Financial pressures and the development of integrated care systems have provided the best opportunity since the creation of the NHS for local government and health leaders to “remake” their relationship, according to NHS England’s director for acute care.
Professor Keith Willett said the two sectors’ difficulties in overcoming “financial, cultural and operational differences” had prevented them “adapting to public need”.
NHS England director calls for ‘major attitude shift’
He added funding constraints and a move to integrate health and social care services had created the conditions for “a major shift in attitude”, which could build on positive outcomes such as delayed transfers of care hitting their lowest level in three years.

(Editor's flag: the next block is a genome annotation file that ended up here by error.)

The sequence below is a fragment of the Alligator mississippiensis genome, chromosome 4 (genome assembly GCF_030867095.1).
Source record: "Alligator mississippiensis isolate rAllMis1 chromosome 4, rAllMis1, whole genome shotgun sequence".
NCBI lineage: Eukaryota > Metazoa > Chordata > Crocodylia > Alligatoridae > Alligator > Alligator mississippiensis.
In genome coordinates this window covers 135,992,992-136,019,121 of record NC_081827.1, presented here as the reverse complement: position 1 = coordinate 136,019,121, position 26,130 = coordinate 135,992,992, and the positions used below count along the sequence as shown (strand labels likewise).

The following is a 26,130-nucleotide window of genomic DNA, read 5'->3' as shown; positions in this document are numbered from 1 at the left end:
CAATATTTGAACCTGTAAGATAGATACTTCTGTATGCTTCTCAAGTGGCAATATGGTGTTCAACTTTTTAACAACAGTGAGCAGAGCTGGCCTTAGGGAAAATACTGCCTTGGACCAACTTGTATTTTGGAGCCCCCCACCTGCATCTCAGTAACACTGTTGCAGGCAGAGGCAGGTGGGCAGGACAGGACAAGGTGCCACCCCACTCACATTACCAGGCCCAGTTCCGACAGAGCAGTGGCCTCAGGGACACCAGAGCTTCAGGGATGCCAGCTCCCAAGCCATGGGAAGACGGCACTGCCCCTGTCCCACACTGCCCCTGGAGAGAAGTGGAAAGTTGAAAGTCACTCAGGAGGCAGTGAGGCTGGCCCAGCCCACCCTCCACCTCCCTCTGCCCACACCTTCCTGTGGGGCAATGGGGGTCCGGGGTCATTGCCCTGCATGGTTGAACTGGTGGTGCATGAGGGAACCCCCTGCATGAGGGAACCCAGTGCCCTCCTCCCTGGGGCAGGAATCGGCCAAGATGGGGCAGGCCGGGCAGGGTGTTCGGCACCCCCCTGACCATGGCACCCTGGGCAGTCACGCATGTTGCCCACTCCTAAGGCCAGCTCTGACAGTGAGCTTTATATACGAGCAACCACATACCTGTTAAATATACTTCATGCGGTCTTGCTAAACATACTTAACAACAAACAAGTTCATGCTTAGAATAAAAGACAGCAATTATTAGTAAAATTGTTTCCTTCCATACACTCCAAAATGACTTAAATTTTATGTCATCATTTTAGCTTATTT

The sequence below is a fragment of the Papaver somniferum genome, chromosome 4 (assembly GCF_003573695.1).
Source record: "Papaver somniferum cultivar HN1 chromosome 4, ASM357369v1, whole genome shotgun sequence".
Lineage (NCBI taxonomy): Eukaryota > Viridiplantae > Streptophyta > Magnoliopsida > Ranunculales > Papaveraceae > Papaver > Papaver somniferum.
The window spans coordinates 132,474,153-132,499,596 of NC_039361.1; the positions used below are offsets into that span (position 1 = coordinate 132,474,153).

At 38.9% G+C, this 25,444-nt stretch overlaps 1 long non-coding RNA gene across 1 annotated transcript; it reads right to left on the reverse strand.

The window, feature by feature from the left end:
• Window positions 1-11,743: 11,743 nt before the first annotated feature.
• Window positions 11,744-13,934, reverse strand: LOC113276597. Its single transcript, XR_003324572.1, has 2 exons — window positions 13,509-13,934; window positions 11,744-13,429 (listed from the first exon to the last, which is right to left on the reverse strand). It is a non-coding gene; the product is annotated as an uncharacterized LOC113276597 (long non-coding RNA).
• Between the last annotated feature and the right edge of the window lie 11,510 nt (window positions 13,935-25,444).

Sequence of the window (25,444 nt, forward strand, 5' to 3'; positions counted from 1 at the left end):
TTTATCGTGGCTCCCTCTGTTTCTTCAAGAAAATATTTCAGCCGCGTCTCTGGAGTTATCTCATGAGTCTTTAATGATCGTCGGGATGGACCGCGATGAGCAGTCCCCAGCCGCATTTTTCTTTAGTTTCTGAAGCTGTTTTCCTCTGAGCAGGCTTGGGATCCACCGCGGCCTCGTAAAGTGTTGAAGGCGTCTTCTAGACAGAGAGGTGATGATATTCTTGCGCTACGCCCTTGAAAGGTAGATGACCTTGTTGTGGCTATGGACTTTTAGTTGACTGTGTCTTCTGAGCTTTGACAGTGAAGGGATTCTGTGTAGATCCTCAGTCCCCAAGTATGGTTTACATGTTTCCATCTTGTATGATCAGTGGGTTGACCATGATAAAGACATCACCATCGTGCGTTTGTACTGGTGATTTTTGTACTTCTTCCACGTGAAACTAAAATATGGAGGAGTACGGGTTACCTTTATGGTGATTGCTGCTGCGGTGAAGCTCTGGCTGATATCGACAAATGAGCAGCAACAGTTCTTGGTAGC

Professor Willett said: “Many in the NHS and social care have no idea of the complexity of the other care system yet we are interfacing with them all of the time.
“The NHS traditionally presents change from an evidenced-based and population-benefit perspective, and local government often sees such change from the individual constituents’ day to day life circumstances and their holistic social need.”
“Changing health and care needs, the imperative of financial pressures, and the advent of integrated care systems means the conditions are right for a major shift in attitude.”
He called on health and local government leaders to seize “the greatest opportunity in 70 years to remake the NHS and local authority partnership and improve the health of their communities”.